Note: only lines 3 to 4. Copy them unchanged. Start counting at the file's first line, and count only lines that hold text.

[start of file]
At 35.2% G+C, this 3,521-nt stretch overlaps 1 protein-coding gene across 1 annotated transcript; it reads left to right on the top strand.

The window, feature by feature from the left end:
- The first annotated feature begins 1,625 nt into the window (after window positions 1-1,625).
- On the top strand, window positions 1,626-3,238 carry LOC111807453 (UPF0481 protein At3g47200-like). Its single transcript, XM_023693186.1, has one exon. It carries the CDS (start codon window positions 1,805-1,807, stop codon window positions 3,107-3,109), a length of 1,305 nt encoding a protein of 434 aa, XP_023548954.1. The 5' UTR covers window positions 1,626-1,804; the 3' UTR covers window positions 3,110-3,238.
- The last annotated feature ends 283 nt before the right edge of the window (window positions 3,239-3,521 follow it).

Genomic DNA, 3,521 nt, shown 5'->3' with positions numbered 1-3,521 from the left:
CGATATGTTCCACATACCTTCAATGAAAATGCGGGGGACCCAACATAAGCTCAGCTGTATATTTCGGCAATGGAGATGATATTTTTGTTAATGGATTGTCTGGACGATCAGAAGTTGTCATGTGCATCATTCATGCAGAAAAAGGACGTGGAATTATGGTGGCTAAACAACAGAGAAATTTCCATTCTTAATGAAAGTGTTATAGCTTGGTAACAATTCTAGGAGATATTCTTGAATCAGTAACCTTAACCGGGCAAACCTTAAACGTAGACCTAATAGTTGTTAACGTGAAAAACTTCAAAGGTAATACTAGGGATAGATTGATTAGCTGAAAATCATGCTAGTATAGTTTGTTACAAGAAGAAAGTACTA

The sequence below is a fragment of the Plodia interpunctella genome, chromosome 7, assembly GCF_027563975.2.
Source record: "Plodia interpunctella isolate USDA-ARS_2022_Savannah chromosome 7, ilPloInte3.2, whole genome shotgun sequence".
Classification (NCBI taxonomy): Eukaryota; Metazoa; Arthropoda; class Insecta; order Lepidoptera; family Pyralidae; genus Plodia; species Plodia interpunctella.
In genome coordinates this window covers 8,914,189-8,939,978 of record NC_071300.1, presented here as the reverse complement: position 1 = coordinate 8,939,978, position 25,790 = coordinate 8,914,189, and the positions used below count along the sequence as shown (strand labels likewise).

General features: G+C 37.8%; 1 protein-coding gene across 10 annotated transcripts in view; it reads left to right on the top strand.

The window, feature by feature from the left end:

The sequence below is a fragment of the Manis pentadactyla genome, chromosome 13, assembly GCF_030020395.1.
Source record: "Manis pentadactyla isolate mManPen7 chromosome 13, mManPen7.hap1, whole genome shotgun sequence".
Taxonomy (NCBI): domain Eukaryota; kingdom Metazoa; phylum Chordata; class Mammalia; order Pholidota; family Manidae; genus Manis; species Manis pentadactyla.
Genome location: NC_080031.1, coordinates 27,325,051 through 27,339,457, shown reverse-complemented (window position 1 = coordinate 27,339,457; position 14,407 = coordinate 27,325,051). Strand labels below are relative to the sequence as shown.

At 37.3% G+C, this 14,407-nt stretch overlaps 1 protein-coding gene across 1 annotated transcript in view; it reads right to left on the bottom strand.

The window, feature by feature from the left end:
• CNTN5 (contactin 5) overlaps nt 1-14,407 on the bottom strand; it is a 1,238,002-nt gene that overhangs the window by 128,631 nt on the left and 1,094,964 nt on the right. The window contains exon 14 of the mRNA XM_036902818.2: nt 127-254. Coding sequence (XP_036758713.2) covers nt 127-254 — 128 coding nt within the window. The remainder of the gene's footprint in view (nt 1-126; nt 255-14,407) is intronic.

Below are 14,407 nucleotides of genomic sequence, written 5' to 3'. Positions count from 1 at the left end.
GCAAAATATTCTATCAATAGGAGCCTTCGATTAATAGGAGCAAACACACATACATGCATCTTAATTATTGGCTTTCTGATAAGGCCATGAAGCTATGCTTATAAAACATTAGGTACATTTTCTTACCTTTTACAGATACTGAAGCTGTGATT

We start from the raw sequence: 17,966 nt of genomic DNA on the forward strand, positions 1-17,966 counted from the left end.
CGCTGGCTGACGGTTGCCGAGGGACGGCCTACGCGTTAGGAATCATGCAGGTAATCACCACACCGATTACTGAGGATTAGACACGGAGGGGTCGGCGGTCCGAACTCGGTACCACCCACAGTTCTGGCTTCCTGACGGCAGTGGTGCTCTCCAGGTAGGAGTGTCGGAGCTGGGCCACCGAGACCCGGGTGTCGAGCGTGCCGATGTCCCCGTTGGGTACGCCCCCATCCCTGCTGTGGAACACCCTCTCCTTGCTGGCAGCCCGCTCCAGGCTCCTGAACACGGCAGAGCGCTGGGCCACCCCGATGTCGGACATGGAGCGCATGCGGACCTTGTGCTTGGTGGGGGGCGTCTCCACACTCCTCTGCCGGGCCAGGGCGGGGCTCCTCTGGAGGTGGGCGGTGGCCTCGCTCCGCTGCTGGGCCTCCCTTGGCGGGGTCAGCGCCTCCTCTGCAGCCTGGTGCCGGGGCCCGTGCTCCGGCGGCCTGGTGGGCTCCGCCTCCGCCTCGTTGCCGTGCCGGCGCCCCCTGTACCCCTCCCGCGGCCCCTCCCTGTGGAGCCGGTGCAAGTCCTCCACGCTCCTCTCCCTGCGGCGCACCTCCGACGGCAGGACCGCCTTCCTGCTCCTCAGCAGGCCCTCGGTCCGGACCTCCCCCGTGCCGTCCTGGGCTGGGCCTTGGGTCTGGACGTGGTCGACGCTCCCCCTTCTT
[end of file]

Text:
- The first annotated feature begins 1,625 nt into the window (after window positions 1-1,625).
- On the top strand, window positions 1,626-3,238 carry LOC111807453 (UPF0481 protein At3g47200-like). Its single transcript, XM_023693186.1, has one exon. It carries the CDS (start codon window positions 1,805-1,807, stop codon window positions 3,107-3,109), a length of 1,305 nt encoding a protein of 434 aa, XP_023548954.1. The 5' UTR covers window positions 1,626-1,804; the 3' UTR covers window positions 3,110-3,238.